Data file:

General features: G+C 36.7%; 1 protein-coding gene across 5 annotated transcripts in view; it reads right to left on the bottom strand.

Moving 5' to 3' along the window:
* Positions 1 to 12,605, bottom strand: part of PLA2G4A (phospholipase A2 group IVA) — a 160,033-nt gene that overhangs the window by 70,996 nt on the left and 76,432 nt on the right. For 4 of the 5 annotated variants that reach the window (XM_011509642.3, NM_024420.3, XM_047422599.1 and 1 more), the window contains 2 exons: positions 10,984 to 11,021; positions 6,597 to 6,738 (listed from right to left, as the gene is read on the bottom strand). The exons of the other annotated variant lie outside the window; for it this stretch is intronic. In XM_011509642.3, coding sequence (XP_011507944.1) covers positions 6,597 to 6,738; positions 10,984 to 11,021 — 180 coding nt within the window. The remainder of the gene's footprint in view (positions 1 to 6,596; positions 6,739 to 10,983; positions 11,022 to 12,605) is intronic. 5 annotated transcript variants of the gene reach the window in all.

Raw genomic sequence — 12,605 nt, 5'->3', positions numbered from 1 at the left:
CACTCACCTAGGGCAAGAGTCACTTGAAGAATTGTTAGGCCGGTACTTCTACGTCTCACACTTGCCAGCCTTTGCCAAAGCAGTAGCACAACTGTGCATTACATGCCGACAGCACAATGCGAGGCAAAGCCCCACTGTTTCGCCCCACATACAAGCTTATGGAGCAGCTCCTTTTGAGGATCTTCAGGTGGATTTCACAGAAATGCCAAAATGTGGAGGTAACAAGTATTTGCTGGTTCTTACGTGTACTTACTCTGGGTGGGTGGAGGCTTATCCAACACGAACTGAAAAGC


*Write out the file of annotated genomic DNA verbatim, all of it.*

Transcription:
General features: G+C 36.7%; 1 protein-coding gene across 5 annotated transcripts in view; it reads right to left on the bottom strand.

Moving 5' to 3' along the window:
* Positions 1 to 12,605, bottom strand: part of PLA2G4A (phospholipase A2 group IVA) — a 160,033-nt gene that overhangs the window by 70,996 nt on the left and 76,432 nt on the right. For 4 of the 5 annotated variants that reach the window (XM_011509642.3, NM_024420.3, XM_047422599.1 and 1 more), the window contains 2 exons: positions 10,984 to 11,021; positions 6,597 to 6,738 (listed from right to left, as the gene is read on the bottom strand). The exons of the other annotated variant lie outside the window; for it this stretch is intronic. In XM_011509642.3, coding sequence (XP_011507944.1) covers positions 6,597 to 6,738; positions 10,984 to 11,021 — 180 coding nt within the window. The remainder of the gene's footprint in view (positions 1 to 6,596; positions 6,739 to 10,983; positions 11,022 to 12,605) is intronic. 5 annotated transcript variants of the gene reach the window in all.

Raw genomic sequence — 12,605 nt, 5'->3', positions numbered from 1 at the left:
CACTCACCTAGGGCAAGAGTCACTTGAAGAATTGTTAGGCCGGTACTTCTACGTCTCACACTTGCCAGCCTTTGCCAAAGCAGTAGCACAACTGTGCATTACATGCCGACAGCACAATGCGAGGCAAAGCCCCACTGTTTCGCCCCACATACAAGCTTATGGAGCAGCTCCTTTTGAGGATCTTCAGGTGGATTTCACAGAAATGCCAAAATGTGGAGGTAACAAGTATTTGCTGGTTCTTACGTGTACTTACTCTGGGTGGGTGGAGGCTTATCCAACACGAACTGAAAAGC